Letts claims that ‘in the past, senior members of the judiciary were generally left alone by the media and politicians’, although attacks on judges for being too ‘liberal’ or obsessed with human rights have long been a mainstay of right-wing newspapers, not least the Mail, for whom Letts used to write vituperative columns. These attacks reached their apogee in the ‘Enemies of the People’ episode, hostile reaction to which may perhaps have tempered coverage of the Supreme Court decision in this case, with the notable exception of the Sun.
However, should other papers be tempted to rally to the Sun’s war cry, they should surely bear in mind what the lord chief justice, Lord Thomas, told the House of Lords constitution select committee in March 2017, namely that: ‘In the wake of the Article 50 case, the circuit judges were very concerned and wrote to the Lord Chancellor because litigants in person were coming and saying, “You’re an enemy of the people”’. He also stated that:
Criticism is very healthy. If you have got something wrong, fine, but there is a difference between criticism and abuse, which I do not think is understood. It is not understood either how absolutely essential it is that we are protected, because we have to act, as our oath requires us, without fear or favour, affection or ill will. It is clear in relation to the first part of the Article 50 case that the claimant had been subjected to quite a considerable number of threats, and it is the only time in the whole of my judicial career that I have had to ask the police to give us a measure of advice and protection in relation to the emotions that were being stirred up. It is very wrong that judges should feel it. I have done a number of cases involving al-Qaeda. I dealt with the airline bombers’ plot and some other very serious cases, and I have never had that problem before.
In today’s increasingly fraught public realm, Lord Thomas’s sombre warning takes on even greater and more urgent resonance.
Like the Sun’s editorial, Letts also argues that ‘there will also, surely, be demands for Supreme Court judges in future to be subjected to the sort of public confirmation hearings that have long soured American judicial appointments’. This, again, takes us back to the ‘Enemies of the People’ furore, in which, on 5 December 2016, the Mail decried ‘the secretive and opaque’ manner in which Supreme Court judges are selected, comparing it unfavourably with the public selection of their US equivalents, a process in which it is ‘considered absolutely crucial and fundamental to the national interest that the people they govern are made familiar with every possible detail about who they are, and what motivates them’.
The Telegraph’s coverage was quite remarkably opinion-heavy, even by the standards of the UK national press. Indeed, the 25 September edition of the paper trumpets above the masthead: ‘The best comments and analysis’ and carries pictures of Philip Johnston, Alison Pearson, Camilla Tominey, Liam Fox, Janet Daley, and Ambrose Evans-Pritchard. The paper states that it carries ‘reports’ on pages 2-7, ‘comments and analysis’ on page 18, and ‘editorial comment’ on page 19. But pages 2-7 also contain three comment pieces, by Harry de Quetteville (‘Intervention by courts in affairs of politics leaves us on a slippery slope’), Evans-Pritchard (‘This is a bittersweet moment for our free and democratic country’), and Liam Fox (‘To understand the anger of voters, get out of the Westminster bubble’). Overall the comments are quite well balanced, although taking into account the paper’s coverage as a whole, it’s hard to avoid the conclusion that its own view is summed up by its assistant editor, Philip Johnston, in his judgement that:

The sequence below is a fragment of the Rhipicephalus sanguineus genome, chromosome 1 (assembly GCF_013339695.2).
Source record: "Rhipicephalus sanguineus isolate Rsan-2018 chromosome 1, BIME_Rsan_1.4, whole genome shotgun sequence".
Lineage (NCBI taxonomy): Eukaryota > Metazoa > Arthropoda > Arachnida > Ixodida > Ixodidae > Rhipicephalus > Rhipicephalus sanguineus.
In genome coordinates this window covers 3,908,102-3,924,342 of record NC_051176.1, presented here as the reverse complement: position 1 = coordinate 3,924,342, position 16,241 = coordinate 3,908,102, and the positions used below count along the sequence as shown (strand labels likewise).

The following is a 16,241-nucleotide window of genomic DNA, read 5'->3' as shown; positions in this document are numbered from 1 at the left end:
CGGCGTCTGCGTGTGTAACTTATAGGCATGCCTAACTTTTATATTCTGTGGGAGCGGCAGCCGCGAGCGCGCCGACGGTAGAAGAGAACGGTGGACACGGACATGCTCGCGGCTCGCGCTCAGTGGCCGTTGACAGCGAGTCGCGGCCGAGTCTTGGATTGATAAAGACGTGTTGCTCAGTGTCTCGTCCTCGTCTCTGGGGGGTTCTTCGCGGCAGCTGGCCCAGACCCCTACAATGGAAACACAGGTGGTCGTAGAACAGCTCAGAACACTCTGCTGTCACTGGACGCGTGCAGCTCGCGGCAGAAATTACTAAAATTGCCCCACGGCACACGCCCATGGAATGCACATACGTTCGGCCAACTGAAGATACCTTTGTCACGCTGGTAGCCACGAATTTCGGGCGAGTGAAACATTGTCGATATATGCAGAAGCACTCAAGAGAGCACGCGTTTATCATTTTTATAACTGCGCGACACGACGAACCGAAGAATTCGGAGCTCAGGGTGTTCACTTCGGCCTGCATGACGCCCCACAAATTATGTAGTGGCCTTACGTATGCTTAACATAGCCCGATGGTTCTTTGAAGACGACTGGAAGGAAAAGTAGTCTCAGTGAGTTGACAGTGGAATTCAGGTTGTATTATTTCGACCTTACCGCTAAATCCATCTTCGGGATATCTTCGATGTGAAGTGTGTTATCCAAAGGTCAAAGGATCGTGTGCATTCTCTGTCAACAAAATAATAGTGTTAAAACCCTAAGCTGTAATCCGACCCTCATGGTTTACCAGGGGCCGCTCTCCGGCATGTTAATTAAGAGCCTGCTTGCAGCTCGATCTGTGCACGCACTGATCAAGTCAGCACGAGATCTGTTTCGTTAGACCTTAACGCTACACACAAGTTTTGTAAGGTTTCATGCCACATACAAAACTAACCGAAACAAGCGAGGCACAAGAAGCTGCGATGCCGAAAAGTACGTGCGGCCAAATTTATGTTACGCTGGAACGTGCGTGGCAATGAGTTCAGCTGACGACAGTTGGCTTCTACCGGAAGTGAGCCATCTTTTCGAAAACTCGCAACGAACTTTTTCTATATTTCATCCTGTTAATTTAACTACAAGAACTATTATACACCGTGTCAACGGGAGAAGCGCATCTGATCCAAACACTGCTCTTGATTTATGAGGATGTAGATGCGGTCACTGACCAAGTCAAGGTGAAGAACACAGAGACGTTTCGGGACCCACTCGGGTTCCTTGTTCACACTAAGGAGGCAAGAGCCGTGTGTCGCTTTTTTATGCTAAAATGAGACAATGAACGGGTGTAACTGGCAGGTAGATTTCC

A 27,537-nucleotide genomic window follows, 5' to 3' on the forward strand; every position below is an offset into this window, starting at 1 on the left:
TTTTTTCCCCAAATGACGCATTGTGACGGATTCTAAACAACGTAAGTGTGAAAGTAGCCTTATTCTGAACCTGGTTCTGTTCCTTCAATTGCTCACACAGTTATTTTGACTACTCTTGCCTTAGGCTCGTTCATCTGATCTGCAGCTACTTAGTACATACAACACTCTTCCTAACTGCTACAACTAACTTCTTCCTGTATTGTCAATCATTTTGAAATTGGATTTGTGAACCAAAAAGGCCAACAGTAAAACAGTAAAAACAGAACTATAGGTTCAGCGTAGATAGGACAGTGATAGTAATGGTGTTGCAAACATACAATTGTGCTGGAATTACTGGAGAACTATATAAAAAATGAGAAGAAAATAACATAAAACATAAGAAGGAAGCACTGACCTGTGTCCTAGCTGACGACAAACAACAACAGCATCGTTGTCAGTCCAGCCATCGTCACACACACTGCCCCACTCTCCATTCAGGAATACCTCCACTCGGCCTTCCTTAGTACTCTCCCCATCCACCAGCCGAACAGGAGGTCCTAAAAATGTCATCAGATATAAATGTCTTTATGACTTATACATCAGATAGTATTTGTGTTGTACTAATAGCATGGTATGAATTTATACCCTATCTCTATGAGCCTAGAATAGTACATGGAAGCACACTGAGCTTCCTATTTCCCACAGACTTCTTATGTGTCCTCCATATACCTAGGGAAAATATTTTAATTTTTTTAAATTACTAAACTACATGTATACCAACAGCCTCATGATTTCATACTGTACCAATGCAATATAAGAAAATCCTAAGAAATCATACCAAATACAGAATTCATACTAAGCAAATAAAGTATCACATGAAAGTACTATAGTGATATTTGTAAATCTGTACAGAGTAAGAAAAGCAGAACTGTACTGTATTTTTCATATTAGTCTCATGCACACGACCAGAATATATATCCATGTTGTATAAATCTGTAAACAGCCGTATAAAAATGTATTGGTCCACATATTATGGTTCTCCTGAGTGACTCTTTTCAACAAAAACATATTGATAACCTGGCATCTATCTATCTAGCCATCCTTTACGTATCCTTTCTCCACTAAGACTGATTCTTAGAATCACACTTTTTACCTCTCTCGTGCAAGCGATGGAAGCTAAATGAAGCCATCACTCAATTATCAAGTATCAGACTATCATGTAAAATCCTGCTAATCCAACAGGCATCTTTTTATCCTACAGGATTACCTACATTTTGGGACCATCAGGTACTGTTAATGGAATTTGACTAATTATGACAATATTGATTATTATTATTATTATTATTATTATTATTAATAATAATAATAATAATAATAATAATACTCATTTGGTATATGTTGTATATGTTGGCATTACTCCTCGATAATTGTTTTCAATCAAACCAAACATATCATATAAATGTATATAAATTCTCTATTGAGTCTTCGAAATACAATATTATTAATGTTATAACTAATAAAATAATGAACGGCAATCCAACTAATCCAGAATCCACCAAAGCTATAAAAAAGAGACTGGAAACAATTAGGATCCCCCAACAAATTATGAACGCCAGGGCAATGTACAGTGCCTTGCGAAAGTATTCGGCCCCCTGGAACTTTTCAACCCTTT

Constitutionally, the court’s decision is seminal. It marks the most brazen encroachment of the judiciary onto territory once considered untouchable Crown prerogative … The failure of a single Supreme Court judge to stand up for long-established constitutional principles is shocking.
In the following day’s edition, Johnston, in a column headed ‘From the rule of law to the rule of lawyers’, also takes up the point broached above about appointments to the Supreme Court, arguing that its ‘transformation into a fully fledged constitutional court’ means that ‘questions of whether judges should be subject to greater scrutiny as happens in America will inevitably be raised’. And this is a subject explored at some length in the same day’s paper in an article headed ‘Appoint Supreme Court justices as the US does and question them about politics, says Cox’, with the strapline: ‘Attorney General insists MPs will have to examine constitutional arrangements in light of judges’ ruling’.
This is based on a reply by the Attorney General, Geoffrey Cox, to the Conservative MP John Stevenson, who, during the previous day’s raucous debate, had asked him whether be believed that ‘the appointment of Supreme Court judges should receive the formal approval of Parliament’. The Attorney General responded:
I understand my hon. Friend’s question and say to him, quite frankly, that I think it is a matter which this House may need to reflect upon in the coming months and years, depending on the status of our constitutional arrangements … I do think that we are going to have to look again at our constitutional arrangements, and we should see if we can find some common ground. We need to have a proper consideration of these matters. As we leave the European Union, a great gap opens up, whereby we take away from legal integration all this European Union law, and we need to think about the implications. I therefore agree that there may very well need to be parliamentary scrutiny of judicial appointments in some manner. I have to say that I am not enthusiastic about that, but I understand why my hon. Friend asks.
However, although the article does note Cox’s lack of enthusiasm, it’s also notable that it goes quite some way beyond what he actually said in this or any other part of the debate, not only stating that ‘Supreme Court judges could be appointed by politicians’ but adding that:
Parliament’s involvement could see judges questioned on their political affiliations, including which way they voted in the EU referendum, before they are appointed. There was also speculation that the reforms would lead to a written constitution, the scrapping of the Human Rights Act, and reverting to the old system of law Lords to replace the Supreme Court.
There is, in fact, much to be said for making judicial appointments of all kinds far more open and democratically accountable, as they are in Germany, for example. However, Germany, unlike Britain, is fortunate enough to have a press that is, for the most part, democratically responsible. Anything which enabled British newspapers with long and dishonourable records of anti-juridicalism, hostility to human rights and an addiction to penal populism to influence appointments to the courts, and thus those courts’ decisions, would be absolutely fraught with danger.